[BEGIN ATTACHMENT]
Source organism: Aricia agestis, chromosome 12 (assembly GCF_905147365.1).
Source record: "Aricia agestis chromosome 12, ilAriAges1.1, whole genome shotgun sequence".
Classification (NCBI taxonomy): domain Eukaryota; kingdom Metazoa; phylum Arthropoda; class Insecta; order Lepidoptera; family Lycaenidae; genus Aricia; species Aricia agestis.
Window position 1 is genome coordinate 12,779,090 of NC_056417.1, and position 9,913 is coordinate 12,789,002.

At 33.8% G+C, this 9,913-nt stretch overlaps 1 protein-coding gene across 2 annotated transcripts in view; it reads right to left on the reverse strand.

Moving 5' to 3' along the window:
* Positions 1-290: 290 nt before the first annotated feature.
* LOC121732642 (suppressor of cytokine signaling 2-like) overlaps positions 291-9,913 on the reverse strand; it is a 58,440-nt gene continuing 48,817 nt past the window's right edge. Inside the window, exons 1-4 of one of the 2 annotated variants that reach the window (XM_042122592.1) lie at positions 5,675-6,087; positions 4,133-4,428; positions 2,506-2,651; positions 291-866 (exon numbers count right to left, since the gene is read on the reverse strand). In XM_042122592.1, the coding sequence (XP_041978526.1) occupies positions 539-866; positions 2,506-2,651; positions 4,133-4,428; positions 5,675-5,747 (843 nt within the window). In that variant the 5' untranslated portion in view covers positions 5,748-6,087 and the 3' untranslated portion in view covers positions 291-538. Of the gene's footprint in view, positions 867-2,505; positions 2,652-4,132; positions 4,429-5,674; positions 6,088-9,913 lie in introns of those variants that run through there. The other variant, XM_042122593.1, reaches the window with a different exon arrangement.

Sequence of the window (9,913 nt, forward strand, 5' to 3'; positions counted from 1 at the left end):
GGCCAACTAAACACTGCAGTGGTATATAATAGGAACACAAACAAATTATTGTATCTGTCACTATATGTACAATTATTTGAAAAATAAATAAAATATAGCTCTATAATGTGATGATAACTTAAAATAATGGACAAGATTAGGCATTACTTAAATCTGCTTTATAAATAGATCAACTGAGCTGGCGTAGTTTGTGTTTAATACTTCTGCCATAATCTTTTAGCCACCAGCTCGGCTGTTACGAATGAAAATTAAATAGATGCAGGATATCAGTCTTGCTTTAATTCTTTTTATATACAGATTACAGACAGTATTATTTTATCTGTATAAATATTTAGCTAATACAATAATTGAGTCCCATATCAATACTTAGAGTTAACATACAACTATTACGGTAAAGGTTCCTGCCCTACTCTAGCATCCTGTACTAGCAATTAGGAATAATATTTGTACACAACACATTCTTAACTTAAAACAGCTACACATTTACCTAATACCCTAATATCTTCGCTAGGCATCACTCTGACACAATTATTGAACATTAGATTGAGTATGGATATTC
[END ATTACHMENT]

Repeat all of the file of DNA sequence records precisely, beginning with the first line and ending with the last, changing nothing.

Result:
Source organism: Aricia agestis, chromosome 12 (assembly GCF_905147365.1).
Source record: "Aricia agestis chromosome 12, ilAriAges1.1, whole genome shotgun sequence".
Classification (NCBI taxonomy): domain Eukaryota; kingdom Metazoa; phylum Arthropoda; class Insecta; order Lepidoptera; family Lycaenidae; genus Aricia; species Aricia agestis.
Window position 1 is genome coordinate 12,779,090 of NC_056417.1, and position 9,913 is coordinate 12,789,002.

At 33.8% G+C, this 9,913-nt stretch overlaps 1 protein-coding gene across 2 annotated transcripts in view; it reads right to left on the reverse strand.

Moving 5' to 3' along the window:
* Positions 1-290: 290 nt before the first annotated feature.
* LOC121732642 (suppressor of cytokine signaling 2-like) overlaps positions 291-9,913 on the reverse strand; it is a 58,440-nt gene continuing 48,817 nt past the window's right edge. Inside the window, exons 1-4 of one of the 2 annotated variants that reach the window (XM_042122592.1) lie at positions 5,675-6,087; positions 4,133-4,428; positions 2,506-2,651; positions 291-866 (exon numbers count right to left, since the gene is read on the reverse strand). In XM_042122592.1, the coding sequence (XP_041978526.1) occupies positions 539-866; positions 2,506-2,651; positions 4,133-4,428; positions 5,675-5,747 (843 nt within the window). In that variant the 5' untranslated portion in view covers positions 5,748-6,087 and the 3' untranslated portion in view covers positions 291-538. Of the gene's footprint in view, positions 867-2,505; positions 2,652-4,132; positions 4,429-5,674; positions 6,088-9,913 lie in introns of those variants that run through there. The other variant, XM_042122593.1, reaches the window with a different exon arrangement.

Sequence of the window (9,913 nt, forward strand, 5' to 3'; positions counted from 1 at the left end):
GGCCAACTAAACACTGCAGTGGTATATAATAGGAACACAAACAAATTATTGTATCTGTCACTATATGTACAATTATTTGAAAAATAAATAAAATATAGCTCTATAATGTGATGATAACTTAAAATAATGGACAAGATTAGGCATTACTTAAATCTGCTTTATAAATAGATCAACTGAGCTGGCGTAGTTTGTGTTTAATACTTCTGCCATAATCTTTTAGCCACCAGCTCGGCTGTTACGAATGAAAATTAAATAGATGCAGGATATCAGTCTTGCTTTAATTCTTTTTATATACAGATTACAGACAGTATTATTTTATCTGTATAAATATTTAGCTAATACAATAATTGAGTCCCATATCAATACTTAGAGTTAACATACAACTATTACGGTAAAGGTTCCTGCCCTACTCTAGCATCCTGTACTAGCAATTAGGAATAATATTTGTACACAACACATTCTTAACTTAAAACAGCTACACATTTACCTAATACCCTAATATCTTCGCTAGGCATCACTCTGACACAATTATTGAACATTAGATTGAGTATGGATATTC